Which One Doesn’t Belong?

1, 2, 4,…. What’s the next number in the sequence? I was a rule-follower as a kid, so I always got the “right” answer on questions like that, but they still bugged me. Sure, 8 would be predictable, but why couldn’t it be 7, 9, or 34 million, for that matter? It seemed like we were making an awful lot of assumptions about how sequences were going to behave without much evidence. Pattern recognition is an important part of doing math, but so is the skepticism that made me feel uneasy when I predicted what a sequence would do based on just a few beginning terms. Owen Elton describes why any answer would be “correct” using one of those awful Facebook “only 1 in a thousand will get it” math riddles that pops up every now and then.

Christopher Danielson’s book Which One Doesn’t Belong and Mary Bourassa’s blog of the same name would have been great for me as a kid. Each page in the book is a set of four shapes, and you have to say which one doesn’t belong. But any answer can be “right.” Each prompt can start a discussion of what traits the shapes/numbers/graphs have in common and do not. Instead of learning the one right answer and moving on, kids can discuss which answers jumped out at them and why. They can have open-ended conversations about math rather than just trying to find the one right answer.

I’ve seen posts about #wodb all over the #MTBoS, so I won’t even try to link to everyone who’s talked about using these prompts in the classroom, but I do want to mention Tracy Zager, who has a thoughtful post about using “which one doesn’t belong” in a second-grade classroom and the way open-ended math discussions can get both students and teachers thinking about what math words mean.

Danielson also writes the blog Talking Math with Your Kids, which aims to foster mathematical reasoning skills in early childhood by helping parents have low-stress conversations about math with their kids. Yes, please!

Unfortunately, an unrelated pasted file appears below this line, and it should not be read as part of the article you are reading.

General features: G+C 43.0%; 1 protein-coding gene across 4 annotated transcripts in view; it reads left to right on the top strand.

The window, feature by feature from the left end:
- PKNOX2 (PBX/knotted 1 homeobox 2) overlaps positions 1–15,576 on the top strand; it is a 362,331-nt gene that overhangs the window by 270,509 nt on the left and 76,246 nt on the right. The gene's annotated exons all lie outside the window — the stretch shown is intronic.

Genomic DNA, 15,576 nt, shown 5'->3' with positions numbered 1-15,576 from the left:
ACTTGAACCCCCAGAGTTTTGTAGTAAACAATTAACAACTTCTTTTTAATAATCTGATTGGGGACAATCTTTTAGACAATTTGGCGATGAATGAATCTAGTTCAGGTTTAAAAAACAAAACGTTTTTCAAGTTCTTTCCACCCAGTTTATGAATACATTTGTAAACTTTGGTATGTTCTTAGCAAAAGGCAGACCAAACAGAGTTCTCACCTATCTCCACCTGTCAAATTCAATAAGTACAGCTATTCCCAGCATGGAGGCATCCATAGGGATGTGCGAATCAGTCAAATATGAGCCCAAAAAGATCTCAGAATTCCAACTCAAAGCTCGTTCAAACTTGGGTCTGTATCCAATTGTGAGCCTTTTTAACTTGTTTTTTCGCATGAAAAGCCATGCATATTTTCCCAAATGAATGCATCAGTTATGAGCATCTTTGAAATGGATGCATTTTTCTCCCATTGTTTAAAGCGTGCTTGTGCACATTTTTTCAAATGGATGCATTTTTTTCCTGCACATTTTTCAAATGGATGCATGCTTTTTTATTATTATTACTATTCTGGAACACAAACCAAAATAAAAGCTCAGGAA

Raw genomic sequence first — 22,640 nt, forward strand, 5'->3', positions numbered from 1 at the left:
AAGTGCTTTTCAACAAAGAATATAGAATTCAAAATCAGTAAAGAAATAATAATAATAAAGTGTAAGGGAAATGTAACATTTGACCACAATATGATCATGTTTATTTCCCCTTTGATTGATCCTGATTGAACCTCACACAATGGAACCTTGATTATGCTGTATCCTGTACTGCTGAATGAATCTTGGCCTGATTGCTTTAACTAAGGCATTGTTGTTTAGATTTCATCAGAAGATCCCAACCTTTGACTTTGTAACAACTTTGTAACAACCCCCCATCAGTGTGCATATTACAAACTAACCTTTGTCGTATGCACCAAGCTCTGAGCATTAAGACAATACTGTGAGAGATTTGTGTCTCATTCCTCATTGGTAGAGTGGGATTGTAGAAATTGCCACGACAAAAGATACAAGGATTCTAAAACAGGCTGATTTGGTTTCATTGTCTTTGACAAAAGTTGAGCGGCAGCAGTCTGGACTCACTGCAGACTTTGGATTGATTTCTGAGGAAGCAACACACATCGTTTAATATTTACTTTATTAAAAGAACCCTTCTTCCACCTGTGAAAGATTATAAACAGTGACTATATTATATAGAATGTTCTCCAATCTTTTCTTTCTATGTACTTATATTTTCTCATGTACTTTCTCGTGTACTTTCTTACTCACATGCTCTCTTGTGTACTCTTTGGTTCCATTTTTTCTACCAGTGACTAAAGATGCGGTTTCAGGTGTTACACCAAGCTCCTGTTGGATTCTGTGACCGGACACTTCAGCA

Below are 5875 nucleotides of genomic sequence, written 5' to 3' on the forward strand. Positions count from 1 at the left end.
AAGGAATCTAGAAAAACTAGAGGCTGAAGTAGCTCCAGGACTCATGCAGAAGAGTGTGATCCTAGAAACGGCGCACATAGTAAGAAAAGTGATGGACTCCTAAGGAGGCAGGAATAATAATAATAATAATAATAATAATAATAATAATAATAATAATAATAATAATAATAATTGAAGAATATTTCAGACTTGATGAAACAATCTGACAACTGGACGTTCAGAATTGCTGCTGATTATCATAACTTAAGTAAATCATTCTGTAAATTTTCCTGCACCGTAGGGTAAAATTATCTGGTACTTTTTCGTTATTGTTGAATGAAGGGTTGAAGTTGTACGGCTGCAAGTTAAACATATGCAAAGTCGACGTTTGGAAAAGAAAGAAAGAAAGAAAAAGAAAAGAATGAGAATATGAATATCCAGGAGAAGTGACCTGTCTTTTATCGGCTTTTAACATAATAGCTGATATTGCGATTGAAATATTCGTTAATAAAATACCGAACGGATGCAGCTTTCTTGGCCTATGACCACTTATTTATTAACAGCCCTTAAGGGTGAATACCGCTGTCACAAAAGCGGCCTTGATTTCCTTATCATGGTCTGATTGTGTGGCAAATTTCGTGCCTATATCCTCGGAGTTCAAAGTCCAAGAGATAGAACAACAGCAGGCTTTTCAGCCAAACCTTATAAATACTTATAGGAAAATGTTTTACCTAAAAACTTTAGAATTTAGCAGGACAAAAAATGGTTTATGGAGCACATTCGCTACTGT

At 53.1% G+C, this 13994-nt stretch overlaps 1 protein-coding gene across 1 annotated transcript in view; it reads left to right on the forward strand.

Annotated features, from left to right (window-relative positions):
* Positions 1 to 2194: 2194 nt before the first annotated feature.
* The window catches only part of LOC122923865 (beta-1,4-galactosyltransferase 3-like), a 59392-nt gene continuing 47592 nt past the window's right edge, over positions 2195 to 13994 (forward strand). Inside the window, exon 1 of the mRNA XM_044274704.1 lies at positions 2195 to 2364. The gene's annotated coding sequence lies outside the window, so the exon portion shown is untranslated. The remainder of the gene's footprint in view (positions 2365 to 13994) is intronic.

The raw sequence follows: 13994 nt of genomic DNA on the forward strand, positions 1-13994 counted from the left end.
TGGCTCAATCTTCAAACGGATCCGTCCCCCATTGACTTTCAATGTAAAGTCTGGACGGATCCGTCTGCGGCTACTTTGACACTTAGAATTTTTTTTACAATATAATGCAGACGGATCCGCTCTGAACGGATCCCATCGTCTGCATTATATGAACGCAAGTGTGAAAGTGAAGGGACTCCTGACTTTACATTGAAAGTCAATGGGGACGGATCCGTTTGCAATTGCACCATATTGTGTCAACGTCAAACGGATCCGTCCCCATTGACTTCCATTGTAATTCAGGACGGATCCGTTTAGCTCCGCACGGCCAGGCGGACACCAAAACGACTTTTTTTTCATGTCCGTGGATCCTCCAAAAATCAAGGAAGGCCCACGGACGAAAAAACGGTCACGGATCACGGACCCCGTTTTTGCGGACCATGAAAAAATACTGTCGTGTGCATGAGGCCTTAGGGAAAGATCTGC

Helping parents have low-stress conversations about math with their kids is the aim of Bedtime Math, an app and blog. Each day it gives parents a fun prompt and some questions to start the discussion. I also love reading Malke Rosenfeld (currently blogging at Math in Unexpected Spaces) and Mike Lawler of Mike’s Math Page, who talk to their kids about math a lot. (I got nerdsniped yesterday by a fun area question from Lawler’s blog.)

I don’t have kids, so I’m mostly a bystander in talking math with kids, but I do have two young goddaughters. When we get together, we often count things together, and I hope as they grow up, I can keep talking with them about math in ways that are age-appropriate and fun. Reading blogs like Danielson’s, Zager’s, Rosenfeld’s, and Lawler’s and following the #tmwyk hashtag on Twitter are helpful for me when I’m thinking about how to talk with my goddaughters about math. I’m also partial to the #wodb hashtag. It’s just fun to see the cool mathematical “which one doesn’t belong” pictures created by both students and teachers. I’m hoping that in a few years, my goddaughters and I will be making some of them for ourselves.

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2 Responses to Which One Doesn’t Belong?

  1. Jenny H says:

    IQ test always worried me with the “which one doesn’t belong’ questions. You could usually find at least two perfect sensible and obvious answers. eg 3 curved shapes and one straight-sided figure (odd one out the straight sided figure) but, at the same time, 3 of the shapes filled in with black and one left in outline. (the outline figure), Then sometimes to complicate it even more maybe 3 would have bilateral summetry, and one quadrilateral symmetry, etc. I always thought is just showed how dumb the IQ test setters were!

  2. Jacob Koczwara says:

    The way I would approach this in a math class I was teaching would be to have my students discuss what the next term would be. The obvious answers are that the sequence is geometric with 2n or that it’s an arithmetic sequence where you add n to each term where n is the number the term is in the sequence. This would mean that the obvious next terms would be 8 or 7. However, I wouldn’t tell my students this. I would have them try and figure it out for themselves. In my opinion it’s best to not just give the answer, but promote mathematical thinking and the process behind it. I think it’s more important for students to understand the process so they can replicate the problem with different numbers and come up with a sensible answer. That way they truly understand the problem instead of just knowing the answer. In mathematics understanding the process is more important than just understanding the answer.

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